Libertatem Magazine

Property Rights of Transgender Community in India

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The transgender community in India faces many problems which include marriage problems, adoption, property, etc. After the judgment of the case, National legal service authority vs Union of India and The Transgender persons (protection of rights) act 2019, this act only talks about the Right of Residence but does not talk about the inheritance right of the community. Who is considered transgender? Transgender people are those individuals of any age or sex whose appearance, characteristics, or behavior are different from the stereotypes that have been set by the society of how an individual is ‘supposed to be. Transgender people are present in every class, race, religion, or culture. In simple terms trans people are anyone whose identity or behavior is different from the stereotypical norms of gender. In the judgment of landmark case, NALSA vs Union of India the Supreme Court created a ‘Third Gender’ for the transgender or hijras, before the judgment they were forced to write male or female. The Supreme Court directed the Centre to treat trans people as socially and economically backward.

Apart from getting the third gender status, they face a lot of difficulties in their day-to-day affairs. They still face discrimination in various fields like education, politics, jobs, property rights, etc. Due to these types of discrimination, they are deprived of education and good medical health. They suffer from medical conditions like HIV, depression, and many other health problems. Though getting a third gender status, trans people are getting cast out by society. These communities have observed that they are excluded from effectively participating in social and cultural practices, politics, and decision-making processes. The reason for these observations by trans people is that they are not included in mainstream society and there is a lack of recognition of their third gender status. It is a crucial obstacle that often prevents them from exercising basic rights. The Transgender Persons (Protection of Rights) Act 2019. The rights of trans people are well defined in this act, which the right of residence is mentioned in sec 12 of, which clearly states that every transgender person shall have the right to reside and be included in their household without any discrimination. If the immediate family is unable to care for the transgender person, the competent court will order him to be placed in a rehabilitation center. This section gives trans people a secure shelter. But the act does talk about the inheritance rights of trans people. In a joint Hindu family, trans people are not regarded as coparceners or legal heirs of their father. They are given the right to live with a family but are not considered in the inheritance process. The act needs a lot of corrections and amendments as transgender people are citizens of India and should be recognized by each and every law as it is their legal and human right as a third gender.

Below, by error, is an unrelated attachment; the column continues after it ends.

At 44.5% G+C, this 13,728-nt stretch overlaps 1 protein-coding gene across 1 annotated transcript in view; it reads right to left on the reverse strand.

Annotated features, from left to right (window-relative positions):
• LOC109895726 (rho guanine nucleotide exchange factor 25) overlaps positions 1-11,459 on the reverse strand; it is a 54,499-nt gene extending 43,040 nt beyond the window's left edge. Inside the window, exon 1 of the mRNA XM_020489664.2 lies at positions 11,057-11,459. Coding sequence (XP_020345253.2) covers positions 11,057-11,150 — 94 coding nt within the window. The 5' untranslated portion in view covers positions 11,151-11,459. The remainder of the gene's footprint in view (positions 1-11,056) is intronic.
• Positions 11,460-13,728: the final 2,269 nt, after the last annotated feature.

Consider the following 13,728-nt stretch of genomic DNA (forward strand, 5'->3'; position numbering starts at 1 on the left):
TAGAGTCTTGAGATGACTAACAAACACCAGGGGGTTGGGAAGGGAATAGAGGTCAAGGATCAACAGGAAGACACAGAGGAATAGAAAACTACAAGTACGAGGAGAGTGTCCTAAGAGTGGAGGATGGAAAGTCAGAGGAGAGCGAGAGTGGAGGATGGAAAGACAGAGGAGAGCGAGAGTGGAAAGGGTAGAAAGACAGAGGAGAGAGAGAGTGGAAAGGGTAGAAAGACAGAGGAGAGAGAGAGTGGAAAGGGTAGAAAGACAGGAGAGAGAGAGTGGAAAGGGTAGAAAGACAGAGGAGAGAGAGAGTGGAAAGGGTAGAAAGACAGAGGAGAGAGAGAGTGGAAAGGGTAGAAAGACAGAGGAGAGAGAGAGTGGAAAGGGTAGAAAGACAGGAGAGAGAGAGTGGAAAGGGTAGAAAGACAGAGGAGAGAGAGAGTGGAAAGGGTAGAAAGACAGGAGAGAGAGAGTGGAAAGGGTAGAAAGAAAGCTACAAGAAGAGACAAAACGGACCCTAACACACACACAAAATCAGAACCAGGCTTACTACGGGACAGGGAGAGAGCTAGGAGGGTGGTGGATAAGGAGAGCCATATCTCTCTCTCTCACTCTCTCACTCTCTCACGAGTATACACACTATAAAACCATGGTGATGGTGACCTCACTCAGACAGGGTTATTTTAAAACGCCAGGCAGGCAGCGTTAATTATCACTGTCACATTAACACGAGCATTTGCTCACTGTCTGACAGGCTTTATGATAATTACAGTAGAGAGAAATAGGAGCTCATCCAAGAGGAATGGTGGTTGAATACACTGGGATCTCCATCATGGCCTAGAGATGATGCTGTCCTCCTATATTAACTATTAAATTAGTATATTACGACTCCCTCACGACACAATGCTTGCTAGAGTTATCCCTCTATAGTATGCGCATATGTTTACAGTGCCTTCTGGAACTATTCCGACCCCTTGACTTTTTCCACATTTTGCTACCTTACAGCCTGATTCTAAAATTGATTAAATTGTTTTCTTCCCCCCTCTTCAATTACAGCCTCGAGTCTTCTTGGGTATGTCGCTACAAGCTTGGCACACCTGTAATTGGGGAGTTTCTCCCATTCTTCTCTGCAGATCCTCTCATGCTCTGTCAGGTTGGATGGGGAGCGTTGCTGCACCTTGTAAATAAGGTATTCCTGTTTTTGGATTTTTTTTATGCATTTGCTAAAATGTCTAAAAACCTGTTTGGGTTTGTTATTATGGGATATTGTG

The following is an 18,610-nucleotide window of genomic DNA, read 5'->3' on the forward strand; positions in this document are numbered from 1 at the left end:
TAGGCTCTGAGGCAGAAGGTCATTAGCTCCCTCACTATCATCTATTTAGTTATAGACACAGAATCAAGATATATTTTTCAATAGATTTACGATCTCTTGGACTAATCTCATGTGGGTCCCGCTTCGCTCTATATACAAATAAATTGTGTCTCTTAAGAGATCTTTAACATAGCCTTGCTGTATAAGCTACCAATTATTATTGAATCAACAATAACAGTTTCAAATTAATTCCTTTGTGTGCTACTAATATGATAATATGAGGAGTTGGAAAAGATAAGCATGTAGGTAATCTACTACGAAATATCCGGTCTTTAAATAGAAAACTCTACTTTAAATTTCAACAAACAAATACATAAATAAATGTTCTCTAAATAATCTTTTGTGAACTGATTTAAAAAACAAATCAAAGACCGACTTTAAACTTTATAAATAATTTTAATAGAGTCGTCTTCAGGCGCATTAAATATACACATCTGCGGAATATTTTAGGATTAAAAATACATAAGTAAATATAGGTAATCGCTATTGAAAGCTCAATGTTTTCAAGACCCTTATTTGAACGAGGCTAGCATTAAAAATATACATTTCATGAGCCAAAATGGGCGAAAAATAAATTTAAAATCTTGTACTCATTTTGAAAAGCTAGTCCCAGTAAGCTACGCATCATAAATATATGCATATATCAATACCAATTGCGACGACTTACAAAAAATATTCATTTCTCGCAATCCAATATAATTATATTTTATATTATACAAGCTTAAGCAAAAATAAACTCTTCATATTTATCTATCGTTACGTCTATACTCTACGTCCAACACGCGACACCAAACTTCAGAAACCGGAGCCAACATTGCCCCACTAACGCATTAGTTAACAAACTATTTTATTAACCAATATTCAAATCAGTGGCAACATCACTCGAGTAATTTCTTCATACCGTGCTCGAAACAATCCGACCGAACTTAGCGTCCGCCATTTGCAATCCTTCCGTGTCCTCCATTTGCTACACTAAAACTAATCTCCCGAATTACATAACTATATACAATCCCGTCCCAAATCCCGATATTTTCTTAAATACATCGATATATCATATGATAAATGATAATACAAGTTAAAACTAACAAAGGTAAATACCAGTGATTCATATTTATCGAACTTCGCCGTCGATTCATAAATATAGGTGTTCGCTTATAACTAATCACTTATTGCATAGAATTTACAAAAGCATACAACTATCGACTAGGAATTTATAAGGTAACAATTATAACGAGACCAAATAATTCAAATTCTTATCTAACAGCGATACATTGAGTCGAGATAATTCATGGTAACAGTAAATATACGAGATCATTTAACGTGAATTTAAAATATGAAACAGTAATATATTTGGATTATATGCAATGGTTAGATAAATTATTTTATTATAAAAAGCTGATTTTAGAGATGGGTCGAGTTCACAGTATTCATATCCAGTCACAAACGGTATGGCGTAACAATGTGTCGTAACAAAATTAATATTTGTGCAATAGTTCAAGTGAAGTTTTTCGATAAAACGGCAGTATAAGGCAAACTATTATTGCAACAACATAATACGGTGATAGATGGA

Discrimination still prevails even after trans people are recognized as the third gender because society is not ready to accept them as dignified human beings. The Constitution of India also guarantees the right to equality. Article 15 of the Constitution prohibits discrimination on the basis of religion, race, caste, sex, or place of birth. In the case of NAZ Foundation vs NCT of Delhi, it was pointed out that sexual orientation comes under the word ‘sex’ in article 15 of the Constitution, so people can be discriminated against on the basis of their sexual orientation. The Hindu succession act does not have a mention the third gender. It clearly gives the definition of who is a Hindu and who comprises a Hindu. The act laid down a broad and uniform system of inheritance but was only confined to males and females, without any reference to the third gender. The act does not mention transgenders or their right to inherit ancestral property. The act only lays down the rights of a male and a female to inherit property. Each and every act and law should be amended in accordance with the third gender. They should get equal rights and opportunities in every field, be it education, corporate jobs, politics, marriage, adoption, inheritance, etc.

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